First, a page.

REVIEW by Willard Manus

LOS ANGELES--The playbill to Michael Frayn's COPENHAGEN comes with a chart showing the work physicists did in the field of nuclear fission,
circa 1885 to 1945, the year the first atom bomb was exploded over
Hiroshima. The program also includes background information on the three
historical characters who make up the cast of COPENHAGEN--Werner
Heisenberg, Margrethe and Niels Bohr--plus an explanation by Frayn about
his play and whether its central event ever happened or not.

These pre-show notes allow those in the audience who know nothing about
physics--an easy majority--to get a quick fix on the subject. Frayn,
known mostly for his backstage farce, Noises Off, has changed gears with
Copenhagen, a cerebral drama filled with talk about electron orbits,
matrices, quantum particles and the atomic weight of uranium. We also
hear many references to the work of Heisenberg and Bohr's fellow
European physicists, only one or two of whom--Einstein and perhaps
Joliot and Fermi--are recognizable to the average theatregoer.

It is a testament to Frayn's skill as a writer that he can tackle such
difficult material and make it comprehensible. Frayn must also be
praised for his dramaturgical skill in finding the drama in a meeting of
three high-minded, extremely academic people (played by Len Cariou,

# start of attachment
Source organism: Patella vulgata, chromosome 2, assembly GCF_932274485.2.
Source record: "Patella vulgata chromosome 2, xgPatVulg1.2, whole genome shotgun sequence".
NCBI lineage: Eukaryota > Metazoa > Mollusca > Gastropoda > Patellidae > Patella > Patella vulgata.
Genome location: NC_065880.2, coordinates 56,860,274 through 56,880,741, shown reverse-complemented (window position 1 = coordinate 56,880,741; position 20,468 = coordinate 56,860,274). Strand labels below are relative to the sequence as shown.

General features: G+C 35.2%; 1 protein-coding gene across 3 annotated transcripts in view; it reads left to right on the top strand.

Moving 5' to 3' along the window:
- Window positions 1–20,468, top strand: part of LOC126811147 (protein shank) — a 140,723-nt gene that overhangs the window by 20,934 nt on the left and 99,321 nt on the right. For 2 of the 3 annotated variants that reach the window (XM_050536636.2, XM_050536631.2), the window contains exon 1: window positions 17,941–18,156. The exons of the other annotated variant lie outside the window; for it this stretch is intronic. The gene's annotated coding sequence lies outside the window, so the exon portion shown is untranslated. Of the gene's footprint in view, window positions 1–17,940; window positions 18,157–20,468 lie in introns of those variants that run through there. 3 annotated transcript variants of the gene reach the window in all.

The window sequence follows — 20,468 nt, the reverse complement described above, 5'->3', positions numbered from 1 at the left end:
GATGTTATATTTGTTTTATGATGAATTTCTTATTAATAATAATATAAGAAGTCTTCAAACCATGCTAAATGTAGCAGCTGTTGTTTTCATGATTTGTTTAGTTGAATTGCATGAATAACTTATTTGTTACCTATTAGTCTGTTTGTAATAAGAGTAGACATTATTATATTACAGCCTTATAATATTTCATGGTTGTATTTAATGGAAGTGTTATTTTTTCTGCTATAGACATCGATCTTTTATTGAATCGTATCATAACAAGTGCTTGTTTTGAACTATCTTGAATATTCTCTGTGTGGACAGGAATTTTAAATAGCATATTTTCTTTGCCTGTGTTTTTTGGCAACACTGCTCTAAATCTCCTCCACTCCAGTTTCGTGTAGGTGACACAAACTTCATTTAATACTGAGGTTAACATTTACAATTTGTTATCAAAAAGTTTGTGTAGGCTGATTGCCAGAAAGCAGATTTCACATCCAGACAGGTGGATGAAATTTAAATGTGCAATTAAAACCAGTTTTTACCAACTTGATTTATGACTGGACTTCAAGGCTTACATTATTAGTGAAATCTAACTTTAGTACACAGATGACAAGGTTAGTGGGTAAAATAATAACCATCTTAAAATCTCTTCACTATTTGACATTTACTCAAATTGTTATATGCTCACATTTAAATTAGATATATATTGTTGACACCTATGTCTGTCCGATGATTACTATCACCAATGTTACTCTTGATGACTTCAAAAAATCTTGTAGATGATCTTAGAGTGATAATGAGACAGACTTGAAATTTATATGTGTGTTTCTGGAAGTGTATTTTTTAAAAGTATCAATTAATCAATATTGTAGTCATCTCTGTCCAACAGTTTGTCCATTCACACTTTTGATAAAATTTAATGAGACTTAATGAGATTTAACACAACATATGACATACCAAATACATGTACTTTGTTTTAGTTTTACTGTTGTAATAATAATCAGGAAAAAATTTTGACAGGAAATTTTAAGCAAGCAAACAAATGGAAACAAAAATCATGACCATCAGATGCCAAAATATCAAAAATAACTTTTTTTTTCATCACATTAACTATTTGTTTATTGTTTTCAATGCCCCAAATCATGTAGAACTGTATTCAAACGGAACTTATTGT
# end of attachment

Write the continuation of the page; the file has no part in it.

Mariette Hartley and Hank Stratton; directed by Michael Blakemore).

The disputed event of the play took place in 1941, when Heisenberg
(Stratton), head of Hitler's nuclear program, visits his ex-mentor Niels
Bohr (Cariou) in Denmark. Was it to warn Bohr (and the Allies) that he
would soon deliver the bomb to the Nazis? Or was he there to tell Bohr
how and why he had sabotaged his own research efforts? Or was he simply
trying to pick Bohr's brain and come away with information he could use
to build a weapon of mass destruction, one which would win the war--and
the world--for Hitler?

And what of Bohr--and his wife Margrethe (Hartley) (who, though not a
physicist herself, had learned much about the subject through osmosis)?
Did he give Heisenberg (who could have left Germany as so many other
physicists did) advice? Absolution? Wrong information?

Frayn doesn't make Heisenberg a villain or Bohr a hero. For all his
toadying up to Hitler, Heiseberg did not deliver him a bomb, while Bohr
for all his humanist, anti-fascist principles soon slipped away to
America, went to Los Alamos--and worked on a bomb that killed 100,000

The complexity and contradictions imbedded in life and friendship--as
they are in every aspect of physics--are what the play is all about.
The theme was only fitfully dramatized, though. I felt distanced from
the characters, perhaps because of the size of the theatre (only
Stratton could be heard well), perhaps because of the direction and
acting, which seemed bloodless and cold. Or was the problem in Frayn's
writing which, despite its intellectual acuity, became tiresome and
repetitive as the night went on.

Copenhagen might be a first-rate history/science lesson, but it lacks
the visceral power of a truly great play. (At the Wilshire Theatre, 8440
Wilshire Blvd, Beverly Hills, through Jan. 6. Call Ticketmaster or
(213) 365-3500)